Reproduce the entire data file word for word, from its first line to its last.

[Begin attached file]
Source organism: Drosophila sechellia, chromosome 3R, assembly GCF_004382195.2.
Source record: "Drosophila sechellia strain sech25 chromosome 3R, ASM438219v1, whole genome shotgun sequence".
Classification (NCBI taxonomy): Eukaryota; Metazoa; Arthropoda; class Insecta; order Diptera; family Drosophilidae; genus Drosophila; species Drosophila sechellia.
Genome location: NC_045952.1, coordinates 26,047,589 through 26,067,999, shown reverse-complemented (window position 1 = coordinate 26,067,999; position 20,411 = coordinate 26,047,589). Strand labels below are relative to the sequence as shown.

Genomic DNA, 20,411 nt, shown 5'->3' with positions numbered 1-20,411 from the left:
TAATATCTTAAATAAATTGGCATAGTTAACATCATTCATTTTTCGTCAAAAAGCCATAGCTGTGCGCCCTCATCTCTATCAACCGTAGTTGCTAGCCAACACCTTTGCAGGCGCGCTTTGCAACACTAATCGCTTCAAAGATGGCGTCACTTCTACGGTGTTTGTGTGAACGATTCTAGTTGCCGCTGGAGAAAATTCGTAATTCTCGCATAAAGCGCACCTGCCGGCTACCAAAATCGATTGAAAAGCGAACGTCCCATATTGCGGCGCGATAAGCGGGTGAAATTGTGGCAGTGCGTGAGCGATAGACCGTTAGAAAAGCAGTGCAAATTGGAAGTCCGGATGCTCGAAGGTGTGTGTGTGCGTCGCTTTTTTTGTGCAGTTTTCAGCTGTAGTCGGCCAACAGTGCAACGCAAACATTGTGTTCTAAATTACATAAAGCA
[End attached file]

Source organism: Drosophila sechellia, chromosome 3R, assembly GCF_004382195.2.
Source record: "Drosophila sechellia strain sech25 chromosome 3R, ASM438219v1, whole genome shotgun sequence".
Classification (NCBI taxonomy): Eukaryota; Metazoa; Arthropoda; class Insecta; order Diptera; family Drosophilidae; genus Drosophila; species Drosophila sechellia.
Genome location: NC_045952.1, coordinates 26,047,589 through 26,067,999, shown reverse-complemented (window position 1 = coordinate 26,067,999; position 20,411 = coordinate 26,047,589). Strand labels below are relative to the sequence as shown.

Genomic DNA, 20,411 nt, shown 5'->3' with positions numbered 1-20,411 from the left:
TAATATCTTAAATAAATTGGCATAGTTAACATCATTCATTTTTCGTCAAAAAGCCATAGCTGTGCGCCCTCATCTCTATCAACCGTAGTTGCTAGCCAACACCTTTGCAGGCGCGCTTTGCAACACTAATCGCTTCAAAGATGGCGTCACTTCTACGGTGTTTGTGTGAACGATTCTAGTTGCCGCTGGAGAAAATTCGTAATTCTCGCATAAAGCGCACCTGCCGGCTACCAAAATCGATTGAAAAGCGAACGTCCCATATTGCGGCGCGATAAGCGGGTGAAATTGTGGCAGTGCGTGAGCGATAGACCGTTAGAAAAGCAGTGCAAATTGGAAGTCCGGATGCTCGAAGGTGTGTGTGTGCGTCGCTTTTTTTGTGCAGTTTTCAGCTGTAGTCGGCCAACAGTGCAACGCAAACATTGTGTTCTAAATTACATAAAGCA